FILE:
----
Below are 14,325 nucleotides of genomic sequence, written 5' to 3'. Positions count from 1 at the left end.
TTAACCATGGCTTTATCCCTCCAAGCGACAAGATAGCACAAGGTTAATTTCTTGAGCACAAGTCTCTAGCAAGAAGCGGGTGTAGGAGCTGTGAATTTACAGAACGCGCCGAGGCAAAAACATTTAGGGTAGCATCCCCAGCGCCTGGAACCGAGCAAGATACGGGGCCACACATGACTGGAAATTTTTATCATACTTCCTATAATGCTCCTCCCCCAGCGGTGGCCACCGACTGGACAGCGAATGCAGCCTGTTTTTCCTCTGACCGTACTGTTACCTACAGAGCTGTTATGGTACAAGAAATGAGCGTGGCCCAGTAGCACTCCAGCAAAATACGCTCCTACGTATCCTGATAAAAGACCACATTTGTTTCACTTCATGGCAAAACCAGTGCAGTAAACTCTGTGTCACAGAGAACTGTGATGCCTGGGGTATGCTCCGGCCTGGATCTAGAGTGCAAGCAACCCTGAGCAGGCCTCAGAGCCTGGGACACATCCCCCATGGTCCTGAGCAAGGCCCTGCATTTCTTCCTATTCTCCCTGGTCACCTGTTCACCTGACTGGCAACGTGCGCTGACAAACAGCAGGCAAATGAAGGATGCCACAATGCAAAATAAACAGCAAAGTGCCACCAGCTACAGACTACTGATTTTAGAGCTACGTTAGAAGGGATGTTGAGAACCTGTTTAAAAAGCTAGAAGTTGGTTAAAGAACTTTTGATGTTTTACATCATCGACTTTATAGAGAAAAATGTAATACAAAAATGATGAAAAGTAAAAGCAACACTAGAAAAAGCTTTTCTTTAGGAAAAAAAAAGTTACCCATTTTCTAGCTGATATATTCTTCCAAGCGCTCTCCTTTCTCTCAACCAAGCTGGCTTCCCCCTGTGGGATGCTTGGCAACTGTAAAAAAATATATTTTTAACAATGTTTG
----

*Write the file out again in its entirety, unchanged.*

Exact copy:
Below are 14,325 nucleotides of genomic sequence, written 5' to 3'. Positions count from 1 at the left end.
TTAACCATGGCTTTATCCCTCCAAGCGACAAGATAGCACAAGGTTAATTTCTTGAGCACAAGTCTCTAGCAAGAAGCGGGTGTAGGAGCTGTGAATTTACAGAACGCGCCGAGGCAAAAACATTTAGGGTAGCATCCCCAGCGCCTGGAACCGAGCAAGATACGGGGCCACACATGACTGGAAATTTTTATCATACTTCCTATAATGCTCCTCCCCCAGCGGTGGCCACCGACTGGACAGCGAATGCAGCCTGTTTTTCCTCTGACCGTACTGTTACCTACAGAGCTGTTATGGTACAAGAAATGAGCGTGGCCCAGTAGCACTCCAGCAAAATACGCTCCTACGTATCCTGATAAAAGACCACATTTGTTTCACTTCATGGCAAAACCAGTGCAGTAAACTCTGTGTCACAGAGAACTGTGATGCCTGGGGTATGCTCCGGCCTGGATCTAGAGTGCAAGCAACCCTGAGCAGGCCTCAGAGCCTGGGACACATCCCCCATGGTCCTGAGCAAGGCCCTGCATTTCTTCCTATTCTCCCTGGTCACCTGTTCACCTGACTGGCAACGTGCGCTGACAAACAGCAGGCAAATGAAGGATGCCACAATGCAAAATAAACAGCAAAGTGCCACCAGCTACAGACTACTGATTTTAGAGCTACGTTAGAAGGGATGTTGAGAACCTGTTTAAAAAGCTAGAAGTTGGTTAAAGAACTTTTGATGTTTTACATCATCGACTTTATAGAGAAAAATGTAATACAAAAATGATGAAAAGTAAAAGCAACACTAGAAAAAGCTTTTCTTTAGGAAAAAAAAAGTTACCCATTTTCTAGCTGATATATTCTTCCAAGCGCTCTCCTTTCTCTCAACCAAGCTGGCTTCCCCCTGTGGGATGCTTGGCAACTGTAAAAAAATATATTTTTAACAATGTTTG